In the House, we debated bills concerning healthcare administration and professional discipline for teachers and educators.
Bill 37, titled the Protecting Students Act, alters the way the Ontario College of Teachers disciplines members found guilty of sexual abuse or use of child pornography by making it mandatory to revoke a teacher’s certificate in those circumstances rather than leaving it to the discretion of the Discipline Committee. Over the years, discipline proceedings at the College have given the public cause for concern and created an impression of leniency and secrecy within the professional regulator. Bill 37 specifies which accusations can be resolved internally through dispute resolution and which have to be heard publicly, especially those cases involving criminal and misconduct allegations. The PC Caucus and I look forward to the committee stage of this bill, which will happen much sooner than expected due to the Government forcing a time-allocation motion through and cutting debate on the Bill short.
Bill 41, on the other hand, bears the title “Patients First”, yet when read and understood, puts patients dead last. The government created the LHIN administrative behemoths which have imposed barriers to patients receiving the healthcare they need, including surgeries and follow-up care. For instance, a Cornwall patient will have difficulty accessing a surgery in Kingston and follow-up care close to home because of an artificial barrier between LHINs. With Bill 41, the government prioritizes bureaucracy and top-down management in the health system by creating even more administrative bodies and giving bureaucrats who are completely removed from local realities the power to decide how, where, and how many services are delivered. I have always contended that good healthcare means placing our trust in local physicians and hospitals, who know the community’s needs and can therefore better plan to meet them. If Bill 41 passes, the current pattern of government waste, slow but painful cuts to essential services, stagnating hospital budgets forcing layoffs and bed closures, and increasing public frustration will only gain traction. This is why the PC Caucus and I oppose this bill. It will not put patients first.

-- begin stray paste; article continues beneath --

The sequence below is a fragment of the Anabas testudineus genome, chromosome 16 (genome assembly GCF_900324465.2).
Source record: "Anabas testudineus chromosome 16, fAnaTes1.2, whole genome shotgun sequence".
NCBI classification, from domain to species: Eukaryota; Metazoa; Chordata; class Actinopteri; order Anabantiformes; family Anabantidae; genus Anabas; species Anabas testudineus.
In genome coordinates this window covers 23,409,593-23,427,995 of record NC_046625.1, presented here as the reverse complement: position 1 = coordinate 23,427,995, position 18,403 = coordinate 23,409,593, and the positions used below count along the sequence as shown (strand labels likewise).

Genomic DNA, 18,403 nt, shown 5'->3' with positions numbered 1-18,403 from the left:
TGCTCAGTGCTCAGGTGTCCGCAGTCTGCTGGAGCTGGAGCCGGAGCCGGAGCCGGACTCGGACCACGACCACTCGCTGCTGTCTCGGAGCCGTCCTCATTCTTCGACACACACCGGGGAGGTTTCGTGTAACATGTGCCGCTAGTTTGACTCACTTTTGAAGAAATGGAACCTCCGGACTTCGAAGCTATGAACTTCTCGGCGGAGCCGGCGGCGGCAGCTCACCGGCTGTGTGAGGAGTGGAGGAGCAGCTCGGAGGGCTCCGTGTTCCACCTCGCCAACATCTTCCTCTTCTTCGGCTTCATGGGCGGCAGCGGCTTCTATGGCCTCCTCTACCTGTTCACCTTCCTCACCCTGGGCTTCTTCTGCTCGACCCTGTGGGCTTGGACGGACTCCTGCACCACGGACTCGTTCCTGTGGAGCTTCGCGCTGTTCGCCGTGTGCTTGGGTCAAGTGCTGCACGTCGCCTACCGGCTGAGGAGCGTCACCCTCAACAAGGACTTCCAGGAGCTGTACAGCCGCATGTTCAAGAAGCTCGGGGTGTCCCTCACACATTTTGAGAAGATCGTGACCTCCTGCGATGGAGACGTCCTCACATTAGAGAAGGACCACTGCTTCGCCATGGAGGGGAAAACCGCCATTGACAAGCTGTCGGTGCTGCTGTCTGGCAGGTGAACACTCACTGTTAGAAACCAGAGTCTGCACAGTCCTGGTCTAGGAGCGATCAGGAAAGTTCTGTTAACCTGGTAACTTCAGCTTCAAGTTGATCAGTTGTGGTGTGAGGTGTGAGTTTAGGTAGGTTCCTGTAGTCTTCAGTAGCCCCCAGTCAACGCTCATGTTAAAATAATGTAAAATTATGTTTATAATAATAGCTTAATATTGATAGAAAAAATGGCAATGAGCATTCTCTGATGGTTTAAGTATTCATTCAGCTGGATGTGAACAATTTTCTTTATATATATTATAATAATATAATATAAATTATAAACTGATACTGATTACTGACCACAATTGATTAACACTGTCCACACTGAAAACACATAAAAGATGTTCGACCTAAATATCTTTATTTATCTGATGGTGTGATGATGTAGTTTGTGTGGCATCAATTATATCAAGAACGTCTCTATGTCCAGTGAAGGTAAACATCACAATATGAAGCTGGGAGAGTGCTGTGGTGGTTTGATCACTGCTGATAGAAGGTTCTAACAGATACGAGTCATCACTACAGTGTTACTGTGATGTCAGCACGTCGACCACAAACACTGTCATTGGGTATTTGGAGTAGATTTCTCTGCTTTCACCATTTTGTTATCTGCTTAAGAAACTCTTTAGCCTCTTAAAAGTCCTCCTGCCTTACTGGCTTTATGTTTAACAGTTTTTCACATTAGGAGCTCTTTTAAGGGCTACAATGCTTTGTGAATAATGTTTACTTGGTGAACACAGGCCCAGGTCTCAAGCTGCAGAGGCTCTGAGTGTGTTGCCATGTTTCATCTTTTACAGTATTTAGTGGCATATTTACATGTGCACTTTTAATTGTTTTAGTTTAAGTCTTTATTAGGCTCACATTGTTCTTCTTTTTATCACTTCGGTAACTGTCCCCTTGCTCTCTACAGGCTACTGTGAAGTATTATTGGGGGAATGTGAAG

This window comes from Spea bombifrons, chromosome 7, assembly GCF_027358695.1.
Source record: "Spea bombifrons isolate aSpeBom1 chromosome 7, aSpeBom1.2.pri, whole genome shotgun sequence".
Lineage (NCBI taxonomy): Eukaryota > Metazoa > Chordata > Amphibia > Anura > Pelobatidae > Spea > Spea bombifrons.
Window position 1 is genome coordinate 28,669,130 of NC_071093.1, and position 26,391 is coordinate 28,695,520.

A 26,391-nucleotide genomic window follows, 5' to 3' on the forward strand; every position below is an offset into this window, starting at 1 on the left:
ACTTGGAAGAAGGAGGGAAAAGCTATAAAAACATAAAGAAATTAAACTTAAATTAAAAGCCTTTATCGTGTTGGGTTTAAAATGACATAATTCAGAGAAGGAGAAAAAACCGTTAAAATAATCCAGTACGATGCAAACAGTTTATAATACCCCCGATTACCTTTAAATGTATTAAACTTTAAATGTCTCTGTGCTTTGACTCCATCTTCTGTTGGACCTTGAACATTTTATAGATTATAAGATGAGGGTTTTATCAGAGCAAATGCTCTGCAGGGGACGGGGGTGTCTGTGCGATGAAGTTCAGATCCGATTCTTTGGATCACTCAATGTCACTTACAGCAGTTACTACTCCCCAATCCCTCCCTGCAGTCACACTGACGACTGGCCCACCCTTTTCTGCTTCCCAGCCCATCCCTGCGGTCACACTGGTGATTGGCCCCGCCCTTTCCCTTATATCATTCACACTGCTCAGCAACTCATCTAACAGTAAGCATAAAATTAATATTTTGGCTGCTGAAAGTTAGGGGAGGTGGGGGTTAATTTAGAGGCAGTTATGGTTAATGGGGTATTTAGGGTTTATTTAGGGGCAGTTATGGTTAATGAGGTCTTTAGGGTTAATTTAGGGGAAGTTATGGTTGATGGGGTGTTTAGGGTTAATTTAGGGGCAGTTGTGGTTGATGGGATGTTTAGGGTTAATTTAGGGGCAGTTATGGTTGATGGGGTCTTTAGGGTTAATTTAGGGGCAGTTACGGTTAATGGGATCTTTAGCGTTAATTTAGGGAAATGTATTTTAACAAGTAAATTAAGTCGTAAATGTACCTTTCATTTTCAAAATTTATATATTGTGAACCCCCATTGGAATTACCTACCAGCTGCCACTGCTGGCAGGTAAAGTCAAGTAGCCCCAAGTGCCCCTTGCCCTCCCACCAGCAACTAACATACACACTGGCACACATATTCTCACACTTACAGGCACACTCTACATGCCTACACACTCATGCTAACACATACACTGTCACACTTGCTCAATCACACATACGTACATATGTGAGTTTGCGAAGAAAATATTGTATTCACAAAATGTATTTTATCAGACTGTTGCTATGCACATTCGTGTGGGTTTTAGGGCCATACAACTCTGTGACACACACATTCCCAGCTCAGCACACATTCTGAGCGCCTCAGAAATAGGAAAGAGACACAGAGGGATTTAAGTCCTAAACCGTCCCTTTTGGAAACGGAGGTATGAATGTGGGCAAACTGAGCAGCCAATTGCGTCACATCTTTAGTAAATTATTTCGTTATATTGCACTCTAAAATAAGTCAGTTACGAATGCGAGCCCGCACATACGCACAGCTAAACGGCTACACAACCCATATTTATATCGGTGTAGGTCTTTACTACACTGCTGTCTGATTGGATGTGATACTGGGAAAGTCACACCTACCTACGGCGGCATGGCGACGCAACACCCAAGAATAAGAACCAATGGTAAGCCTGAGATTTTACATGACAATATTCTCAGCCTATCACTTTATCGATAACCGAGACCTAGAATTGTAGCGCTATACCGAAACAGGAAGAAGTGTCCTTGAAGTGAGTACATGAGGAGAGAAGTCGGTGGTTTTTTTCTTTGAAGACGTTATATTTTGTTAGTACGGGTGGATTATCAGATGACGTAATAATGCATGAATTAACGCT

Next week, I expect the planned closure of dozens of public schools in our riding to continue stirring the community and bringing residents out to public meetings and rallies in support of high-quality, local rural education. Residents of Stormont-Dundas-South Glengarry have created a unified front opposing the closures, which would force rural students into lengthy bus commutes to schools filled above capacity, affecting their time with their families, their access to extra-curricular activities, and their overall achievement. This is clearly a bad deal for parents, students and the community at large. The public consultation meetings held by Upper Canada District School Board should be heavily attended by all those concerned. Only through full engagement can we deliver an obvious message to the Board: our local schools are pillars of our communities and contribute to maintaining a thriving and vibrant rural environment. Preserving them is in everyone’s interest.